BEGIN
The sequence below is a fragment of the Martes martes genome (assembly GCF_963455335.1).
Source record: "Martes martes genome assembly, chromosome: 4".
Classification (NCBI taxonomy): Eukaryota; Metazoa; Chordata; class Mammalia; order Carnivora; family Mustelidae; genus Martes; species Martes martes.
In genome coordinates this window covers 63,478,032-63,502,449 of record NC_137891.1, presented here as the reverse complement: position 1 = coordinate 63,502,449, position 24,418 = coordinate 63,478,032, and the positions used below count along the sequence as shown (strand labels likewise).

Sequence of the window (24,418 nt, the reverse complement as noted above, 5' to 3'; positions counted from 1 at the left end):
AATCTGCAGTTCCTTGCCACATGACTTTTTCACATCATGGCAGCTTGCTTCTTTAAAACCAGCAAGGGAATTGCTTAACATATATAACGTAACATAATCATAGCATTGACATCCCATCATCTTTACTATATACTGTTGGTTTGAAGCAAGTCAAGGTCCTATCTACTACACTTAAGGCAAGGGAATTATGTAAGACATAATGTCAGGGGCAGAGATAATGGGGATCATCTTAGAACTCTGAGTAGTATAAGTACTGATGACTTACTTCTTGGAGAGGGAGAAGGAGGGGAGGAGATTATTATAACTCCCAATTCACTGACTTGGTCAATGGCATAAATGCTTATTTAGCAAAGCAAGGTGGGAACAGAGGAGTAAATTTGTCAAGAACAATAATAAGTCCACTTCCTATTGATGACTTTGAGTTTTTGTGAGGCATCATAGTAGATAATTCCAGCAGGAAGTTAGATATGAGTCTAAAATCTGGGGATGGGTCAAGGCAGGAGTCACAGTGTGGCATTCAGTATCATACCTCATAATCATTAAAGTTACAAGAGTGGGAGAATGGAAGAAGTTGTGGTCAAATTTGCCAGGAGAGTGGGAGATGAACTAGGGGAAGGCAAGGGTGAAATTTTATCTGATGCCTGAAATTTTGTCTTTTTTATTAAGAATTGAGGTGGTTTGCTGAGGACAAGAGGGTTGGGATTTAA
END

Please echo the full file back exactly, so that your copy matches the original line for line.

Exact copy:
The sequence below is a fragment of the Martes martes genome (assembly GCF_963455335.1).
Source record: "Martes martes genome assembly, chromosome: 4".
Classification (NCBI taxonomy): Eukaryota; Metazoa; Chordata; class Mammalia; order Carnivora; family Mustelidae; genus Martes; species Martes martes.
In genome coordinates this window covers 63,478,032-63,502,449 of record NC_137891.1, presented here as the reverse complement: position 1 = coordinate 63,502,449, position 24,418 = coordinate 63,478,032, and the positions used below count along the sequence as shown (strand labels likewise).

Sequence of the window (24,418 nt, the reverse complement as noted above, 5' to 3'; positions counted from 1 at the left end):
AATCTGCAGTTCCTTGCCACATGACTTTTTCACATCATGGCAGCTTGCTTCTTTAAAACCAGCAAGGGAATTGCTTAACATATATAACGTAACATAATCATAGCATTGACATCCCATCATCTTTACTATATACTGTTGGTTTGAAGCAAGTCAAGGTCCTATCTACTACACTTAAGGCAAGGGAATTATGTAAGACATAATGTCAGGGGCAGAGATAATGGGGATCATCTTAGAACTCTGAGTAGTATAAGTACTGATGACTTACTTCTTGGAGAGGGAGAAGGAGGGGAGGAGATTATTATAACTCCCAATTCACTGACTTGGTCAATGGCATAAATGCTTATTTAGCAAAGCAAGGTGGGAACAGAGGAGTAAATTTGTCAAGAACAATAATAAGTCCACTTCCTATTGATGACTTTGAGTTTTTGTGAGGCATCATAGTAGATAATTCCAGCAGGAAGTTAGATATGAGTCTAAAATCTGGGGATGGGTCAAGGCAGGAGTCACAGTGTGGCATTCAGTATCATACCTCATAATCATTAAAGTTACAAGAGTGGGAGAATGGAAGAAGTTGTGGTCAAATTTGCCAGGAGAGTGGGAGATGAACTAGGGGAAGGCAAGGGTGAAATTTTATCTGATGCCTGAAATTTTGTCTTTTTTATTAAGAATTGAGGTGGTTTGCTGAGGACAAGAGGGTTGGGATTTAA